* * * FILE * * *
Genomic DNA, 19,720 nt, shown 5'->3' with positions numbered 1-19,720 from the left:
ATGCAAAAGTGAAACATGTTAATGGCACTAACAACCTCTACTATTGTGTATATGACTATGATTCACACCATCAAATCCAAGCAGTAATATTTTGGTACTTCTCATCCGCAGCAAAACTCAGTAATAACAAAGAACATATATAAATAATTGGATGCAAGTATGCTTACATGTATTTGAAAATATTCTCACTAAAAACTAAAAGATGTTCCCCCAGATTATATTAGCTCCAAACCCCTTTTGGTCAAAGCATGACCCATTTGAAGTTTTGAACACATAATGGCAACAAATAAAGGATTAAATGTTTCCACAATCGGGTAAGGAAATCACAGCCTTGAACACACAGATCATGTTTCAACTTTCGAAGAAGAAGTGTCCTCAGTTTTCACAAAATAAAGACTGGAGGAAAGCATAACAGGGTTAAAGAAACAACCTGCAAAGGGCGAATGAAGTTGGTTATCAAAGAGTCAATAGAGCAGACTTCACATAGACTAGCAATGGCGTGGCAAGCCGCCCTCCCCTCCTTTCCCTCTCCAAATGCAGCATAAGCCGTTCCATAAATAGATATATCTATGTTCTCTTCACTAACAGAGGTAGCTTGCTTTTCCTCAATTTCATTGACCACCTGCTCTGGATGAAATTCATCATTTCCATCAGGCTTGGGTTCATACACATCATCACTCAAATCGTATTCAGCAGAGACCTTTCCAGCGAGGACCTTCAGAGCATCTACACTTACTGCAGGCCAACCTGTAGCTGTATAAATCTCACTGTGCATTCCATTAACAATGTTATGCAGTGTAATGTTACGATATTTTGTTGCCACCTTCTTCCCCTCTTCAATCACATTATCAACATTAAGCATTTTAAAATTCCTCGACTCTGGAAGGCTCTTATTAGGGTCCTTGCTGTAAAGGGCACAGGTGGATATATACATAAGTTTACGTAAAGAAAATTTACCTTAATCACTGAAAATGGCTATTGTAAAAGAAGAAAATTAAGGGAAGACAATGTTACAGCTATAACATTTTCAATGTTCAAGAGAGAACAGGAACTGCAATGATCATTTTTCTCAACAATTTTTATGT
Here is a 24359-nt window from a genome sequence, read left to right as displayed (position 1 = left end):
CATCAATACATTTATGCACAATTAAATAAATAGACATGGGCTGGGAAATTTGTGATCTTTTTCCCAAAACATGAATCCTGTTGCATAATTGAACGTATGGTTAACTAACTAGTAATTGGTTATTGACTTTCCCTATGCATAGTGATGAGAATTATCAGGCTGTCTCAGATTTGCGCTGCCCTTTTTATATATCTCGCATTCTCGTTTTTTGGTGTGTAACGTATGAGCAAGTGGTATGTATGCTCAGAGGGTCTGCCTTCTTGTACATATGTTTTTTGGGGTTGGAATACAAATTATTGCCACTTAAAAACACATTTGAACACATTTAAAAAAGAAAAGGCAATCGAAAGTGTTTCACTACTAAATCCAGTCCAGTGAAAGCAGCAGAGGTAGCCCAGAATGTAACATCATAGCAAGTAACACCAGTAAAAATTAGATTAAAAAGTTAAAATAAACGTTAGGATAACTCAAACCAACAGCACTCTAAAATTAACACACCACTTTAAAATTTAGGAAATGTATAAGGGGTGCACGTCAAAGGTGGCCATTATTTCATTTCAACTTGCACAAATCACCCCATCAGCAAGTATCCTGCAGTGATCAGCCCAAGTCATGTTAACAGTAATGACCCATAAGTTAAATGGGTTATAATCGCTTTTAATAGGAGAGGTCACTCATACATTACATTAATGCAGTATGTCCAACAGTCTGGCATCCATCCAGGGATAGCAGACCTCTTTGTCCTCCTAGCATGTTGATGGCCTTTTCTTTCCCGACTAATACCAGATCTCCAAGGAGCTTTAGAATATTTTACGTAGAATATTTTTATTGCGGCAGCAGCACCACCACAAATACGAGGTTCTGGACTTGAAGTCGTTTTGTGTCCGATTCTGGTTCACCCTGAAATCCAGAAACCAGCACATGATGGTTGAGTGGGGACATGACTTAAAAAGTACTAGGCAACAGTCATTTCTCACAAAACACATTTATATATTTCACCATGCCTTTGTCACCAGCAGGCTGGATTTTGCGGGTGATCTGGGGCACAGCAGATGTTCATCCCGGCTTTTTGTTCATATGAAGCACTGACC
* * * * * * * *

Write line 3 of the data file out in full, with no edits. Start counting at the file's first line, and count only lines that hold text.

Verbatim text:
Here is a 24359-nt window from a genome sequence, read left to right as displayed (position 1 = left end):